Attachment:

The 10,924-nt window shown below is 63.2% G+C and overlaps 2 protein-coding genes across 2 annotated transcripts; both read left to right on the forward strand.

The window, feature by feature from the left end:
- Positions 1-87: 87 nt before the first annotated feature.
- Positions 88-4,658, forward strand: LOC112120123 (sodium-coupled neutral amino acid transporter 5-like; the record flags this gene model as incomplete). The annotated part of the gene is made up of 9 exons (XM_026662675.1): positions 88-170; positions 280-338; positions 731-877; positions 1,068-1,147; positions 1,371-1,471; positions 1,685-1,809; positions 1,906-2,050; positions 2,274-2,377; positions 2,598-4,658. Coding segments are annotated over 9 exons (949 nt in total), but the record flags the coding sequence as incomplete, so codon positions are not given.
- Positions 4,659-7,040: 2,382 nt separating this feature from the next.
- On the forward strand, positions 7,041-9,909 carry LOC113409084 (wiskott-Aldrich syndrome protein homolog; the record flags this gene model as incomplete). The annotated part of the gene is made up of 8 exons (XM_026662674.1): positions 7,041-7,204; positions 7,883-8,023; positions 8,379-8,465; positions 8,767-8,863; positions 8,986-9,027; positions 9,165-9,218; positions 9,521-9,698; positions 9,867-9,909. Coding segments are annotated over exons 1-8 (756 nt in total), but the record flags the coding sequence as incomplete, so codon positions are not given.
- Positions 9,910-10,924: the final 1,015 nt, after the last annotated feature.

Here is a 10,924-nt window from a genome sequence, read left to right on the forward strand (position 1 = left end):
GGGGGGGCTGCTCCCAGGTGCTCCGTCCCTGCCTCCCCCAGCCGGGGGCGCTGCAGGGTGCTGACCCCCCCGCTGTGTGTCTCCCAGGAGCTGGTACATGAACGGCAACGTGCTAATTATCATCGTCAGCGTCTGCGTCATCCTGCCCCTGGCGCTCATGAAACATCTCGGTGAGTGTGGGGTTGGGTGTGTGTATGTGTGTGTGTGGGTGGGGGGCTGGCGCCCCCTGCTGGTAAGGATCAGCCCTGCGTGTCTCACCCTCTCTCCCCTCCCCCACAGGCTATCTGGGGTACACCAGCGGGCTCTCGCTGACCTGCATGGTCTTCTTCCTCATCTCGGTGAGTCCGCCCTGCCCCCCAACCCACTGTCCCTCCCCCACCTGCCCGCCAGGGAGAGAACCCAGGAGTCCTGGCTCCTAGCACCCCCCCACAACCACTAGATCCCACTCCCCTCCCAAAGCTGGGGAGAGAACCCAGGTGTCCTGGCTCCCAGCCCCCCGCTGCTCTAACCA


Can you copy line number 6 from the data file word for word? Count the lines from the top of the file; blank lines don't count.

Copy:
- On the forward strand, positions 7,041-9,909 carry LOC113409084 (wiskott-Aldrich syndrome protein homolog; the record flags this gene model as incomplete). The annotated part of the gene is made up of 8 exons (XM_026662674.1): positions 7,041-7,204; positions 7,883-8,023; positions 8,379-8,465; positions 8,767-8,863; positions 8,986-9,027; positions 9,165-9,218; positions 9,521-9,698; positions 9,867-9,909. Coding segments are annotated over exons 1-8 (756 nt in total), but the record flags the coding sequence as incomplete, so codon positions are not given.